The Ghana agriculture industry is fighting a battle.
Fraud in the agriculture inputs industry is rife with fake fertilizers, pesticides and other inputs meaning farmers are facing poor harvests, horrible soil conditions, poor plant health and eventually the perpetuation of the cycle of poverty.
QualiTrace, a young Ghanaian startup providing a track & trace technology is trying to fight this battle that stems from the lack of proper government regulation on imports of agrochemicals, catalyzed by the local distribution of poorly mixed solutions by cartels & farmers themselves.
Founded after co-founder and CMO Padiki Bukari participated in and won the Kosmos Innovation Challenge in 2017, Qualitrace is already serving a farmer base of about 7,400 farmers. Still small next to a population o over 10 million farmers in Ghana, the potential is massive since its services are comprehensive along the whole agriculture input value chain, including:
- Marketplace for authentic farm products
- Verification system for farm products
- Pest & disease detection software & recommendation service
- Farmer education on use & application of farm inputs
Enable West Africa, the new joint venture launched to accelerate agrifood and water tech innovations in this emerging market, met the team and caught up with the CEO Kenneth Nelson to understand more about this up-and-coming startup from Ghana.
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So what is your track and trace solution and how does it work?
We have developed two mobile based solutions: QualiCheck (a USSD based anti-counterfeiting solution for farmers to verify products) & QualiScan (an intelligent pest & disease identification technology). USSD (Unstructured Supplementary Service Data) is the technology that allows SMS communication between a mobile phone and an application program in the network. The QualiCheck is a service that allows farmers to verify the genuineness of a chemical by inputting a code that is usually on the label of the agroinput. The QualiScan, on the other hand, is a scanning technology that aworks only on smartphones, assisting the farmer in early detection of crop infestation and recommending the appropriate care.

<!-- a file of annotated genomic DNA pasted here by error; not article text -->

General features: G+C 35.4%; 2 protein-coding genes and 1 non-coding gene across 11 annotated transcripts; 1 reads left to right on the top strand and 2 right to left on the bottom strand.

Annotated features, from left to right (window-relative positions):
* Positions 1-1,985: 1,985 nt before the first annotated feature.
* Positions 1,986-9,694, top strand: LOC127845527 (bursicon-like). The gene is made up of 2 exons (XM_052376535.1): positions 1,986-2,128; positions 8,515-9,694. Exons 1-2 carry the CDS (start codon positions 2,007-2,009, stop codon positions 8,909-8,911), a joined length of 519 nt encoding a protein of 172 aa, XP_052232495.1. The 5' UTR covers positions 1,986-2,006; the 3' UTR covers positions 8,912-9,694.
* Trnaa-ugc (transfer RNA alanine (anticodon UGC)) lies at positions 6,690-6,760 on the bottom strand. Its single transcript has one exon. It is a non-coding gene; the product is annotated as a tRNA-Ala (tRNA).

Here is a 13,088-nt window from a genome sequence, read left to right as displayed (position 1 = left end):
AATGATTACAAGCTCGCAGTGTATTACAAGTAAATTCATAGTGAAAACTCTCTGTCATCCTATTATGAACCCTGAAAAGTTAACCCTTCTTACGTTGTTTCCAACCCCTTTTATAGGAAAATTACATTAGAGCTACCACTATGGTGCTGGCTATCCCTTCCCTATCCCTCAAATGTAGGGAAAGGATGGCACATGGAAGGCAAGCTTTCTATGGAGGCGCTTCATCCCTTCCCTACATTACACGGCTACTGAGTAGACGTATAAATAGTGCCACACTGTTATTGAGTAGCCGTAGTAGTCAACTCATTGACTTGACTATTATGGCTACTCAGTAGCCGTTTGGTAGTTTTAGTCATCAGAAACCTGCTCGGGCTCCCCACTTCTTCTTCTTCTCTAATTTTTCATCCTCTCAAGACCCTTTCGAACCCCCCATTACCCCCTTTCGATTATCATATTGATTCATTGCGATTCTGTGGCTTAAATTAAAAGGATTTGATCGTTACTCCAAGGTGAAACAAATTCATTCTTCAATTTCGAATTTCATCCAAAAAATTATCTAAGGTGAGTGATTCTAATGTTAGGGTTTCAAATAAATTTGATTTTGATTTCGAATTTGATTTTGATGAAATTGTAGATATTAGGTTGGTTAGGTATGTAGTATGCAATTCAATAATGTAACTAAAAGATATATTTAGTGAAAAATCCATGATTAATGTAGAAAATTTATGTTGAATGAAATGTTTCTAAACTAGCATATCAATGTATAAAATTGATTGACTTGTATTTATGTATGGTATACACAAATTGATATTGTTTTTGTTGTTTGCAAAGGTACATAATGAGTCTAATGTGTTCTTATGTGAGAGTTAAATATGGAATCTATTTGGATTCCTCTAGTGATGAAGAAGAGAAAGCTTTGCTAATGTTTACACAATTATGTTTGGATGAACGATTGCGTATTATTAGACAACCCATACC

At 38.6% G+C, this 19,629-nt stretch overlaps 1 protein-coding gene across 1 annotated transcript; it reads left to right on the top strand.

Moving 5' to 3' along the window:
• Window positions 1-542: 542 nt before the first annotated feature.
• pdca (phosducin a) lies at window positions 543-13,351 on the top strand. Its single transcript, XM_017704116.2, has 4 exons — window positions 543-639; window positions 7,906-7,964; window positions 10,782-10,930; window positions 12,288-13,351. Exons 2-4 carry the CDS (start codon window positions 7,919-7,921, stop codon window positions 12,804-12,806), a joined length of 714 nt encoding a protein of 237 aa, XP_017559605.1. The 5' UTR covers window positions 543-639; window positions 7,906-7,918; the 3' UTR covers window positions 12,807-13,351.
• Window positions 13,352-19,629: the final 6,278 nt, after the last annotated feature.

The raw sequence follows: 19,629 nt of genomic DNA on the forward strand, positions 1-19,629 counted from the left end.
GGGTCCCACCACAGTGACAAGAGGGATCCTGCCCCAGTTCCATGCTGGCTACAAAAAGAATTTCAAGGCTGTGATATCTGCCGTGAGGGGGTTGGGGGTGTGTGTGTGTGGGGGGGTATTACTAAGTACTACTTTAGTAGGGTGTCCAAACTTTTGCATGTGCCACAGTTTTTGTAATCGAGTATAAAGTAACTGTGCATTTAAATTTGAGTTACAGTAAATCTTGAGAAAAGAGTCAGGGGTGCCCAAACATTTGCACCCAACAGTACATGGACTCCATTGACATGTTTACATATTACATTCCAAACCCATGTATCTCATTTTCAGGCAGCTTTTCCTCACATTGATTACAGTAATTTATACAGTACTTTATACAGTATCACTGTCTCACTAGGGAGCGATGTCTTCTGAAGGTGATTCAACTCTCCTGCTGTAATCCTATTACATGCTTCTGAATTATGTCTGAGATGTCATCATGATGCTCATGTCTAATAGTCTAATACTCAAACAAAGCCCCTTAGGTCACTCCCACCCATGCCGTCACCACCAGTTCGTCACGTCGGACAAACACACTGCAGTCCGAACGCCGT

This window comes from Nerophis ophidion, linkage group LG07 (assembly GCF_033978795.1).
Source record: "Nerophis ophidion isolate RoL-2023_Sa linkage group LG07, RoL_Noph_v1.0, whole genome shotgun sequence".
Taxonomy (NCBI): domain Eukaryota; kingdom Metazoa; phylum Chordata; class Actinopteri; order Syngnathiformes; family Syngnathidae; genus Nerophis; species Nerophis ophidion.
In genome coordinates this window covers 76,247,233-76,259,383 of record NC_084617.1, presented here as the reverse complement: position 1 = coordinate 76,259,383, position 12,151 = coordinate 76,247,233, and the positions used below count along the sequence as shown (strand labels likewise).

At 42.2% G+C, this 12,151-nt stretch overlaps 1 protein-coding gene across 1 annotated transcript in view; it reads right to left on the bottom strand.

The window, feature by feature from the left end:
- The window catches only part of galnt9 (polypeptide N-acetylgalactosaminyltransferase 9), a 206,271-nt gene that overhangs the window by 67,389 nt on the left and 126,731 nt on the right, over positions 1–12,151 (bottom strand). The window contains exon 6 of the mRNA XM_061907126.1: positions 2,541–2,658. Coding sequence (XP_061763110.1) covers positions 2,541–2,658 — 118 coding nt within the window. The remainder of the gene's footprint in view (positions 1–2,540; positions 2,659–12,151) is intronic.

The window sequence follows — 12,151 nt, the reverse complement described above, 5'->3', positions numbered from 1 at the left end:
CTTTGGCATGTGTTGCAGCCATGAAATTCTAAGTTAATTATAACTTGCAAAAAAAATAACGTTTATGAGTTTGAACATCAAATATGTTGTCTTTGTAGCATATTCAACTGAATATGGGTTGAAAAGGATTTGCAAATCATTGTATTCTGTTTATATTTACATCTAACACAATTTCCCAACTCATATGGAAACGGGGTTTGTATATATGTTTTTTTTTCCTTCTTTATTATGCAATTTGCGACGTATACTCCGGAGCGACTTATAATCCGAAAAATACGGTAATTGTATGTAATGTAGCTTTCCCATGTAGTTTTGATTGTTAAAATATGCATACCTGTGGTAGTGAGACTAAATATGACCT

We get our solution to farmers through farmer-based organizations (FBOs). At the moment, we are working with only five of them, reaching about 7,400 farmers, where the average farmer operates about 5-10 acres of farmland.
So why would a farmer want to use this solution? What’s the incentive?
First and foremost, our farmers are smallholder farmers who do not have much disposable income. Every purchase they make from their hard earned cash counts; it’s an investment that will feed & clothe their families. By using our services they gain assurance that they have purchased the right product. Farmers buy what they see. If they see that their harvest is of high quality, they will be returning customers.
Secondly, by garnering points on the system, the farmer is able to convert their loyalty points to a product of their choice at a later date. For the agroinput manufacturer this is a dream come true- a way to penetrate deeper, into hard to reach African markets with a simple-to-use technology for the average farmer.
You’re doing a great job educating farmers and retailers on anti-counterfeiting solutions as well. You could definitely reach more and create more impact. What is hindering your explosive growth?
We are on one hand limited by logistical challenges and on the other hand by the long adoption cycles taken by farmers. As far as logistical challenges are concerned, the slowly-but-surely-developing telecommunication infrastructure prevents us from going into hard to reach areas. How would a farmer authenticate the product without network coverage? And even then, how would they order it in the first place? Closely linked to this are the logistical issues in delivering the authenticated products in hard to reach areas.
We also are battling long adoption cycles by farmers. Farmers tend to believe other farmers who may sometimes be using the wrong chemicals themselves. Without the support of government personnel to do proper regulation on the ground, we’re fighting an endless battle. In fact, adoption of such technologies takes place more efficiently if the government worked directly with us. We are working to get the attention of donor agencies and other intergovernmental advisory services to recommend us to our own government. We are trying to create transparency and visibility within this sector, something that can be translated to other sectors.
Additionally, for a startup for like ours to scale, access to a large market is necessary. We will soon be scaling to five countries thanks to our collaboration with two other startups on the ground – AcquahMeyer Drone Tech and Complete Farmer. We wouldn’t otherwise afford the capital base for this kind of work. Unfortunately, VCs and other investment companies approaching African startups are primarily interested in a high ROI and less in actually doing business with us. We end up rejecting many investment offers because we know there are more ways to collaborate that a money-equity exchange. We are more interested in strategic investments from corporates for example. Those that can help us create more impact, achieve greater sustainability and develop the expertise on the team.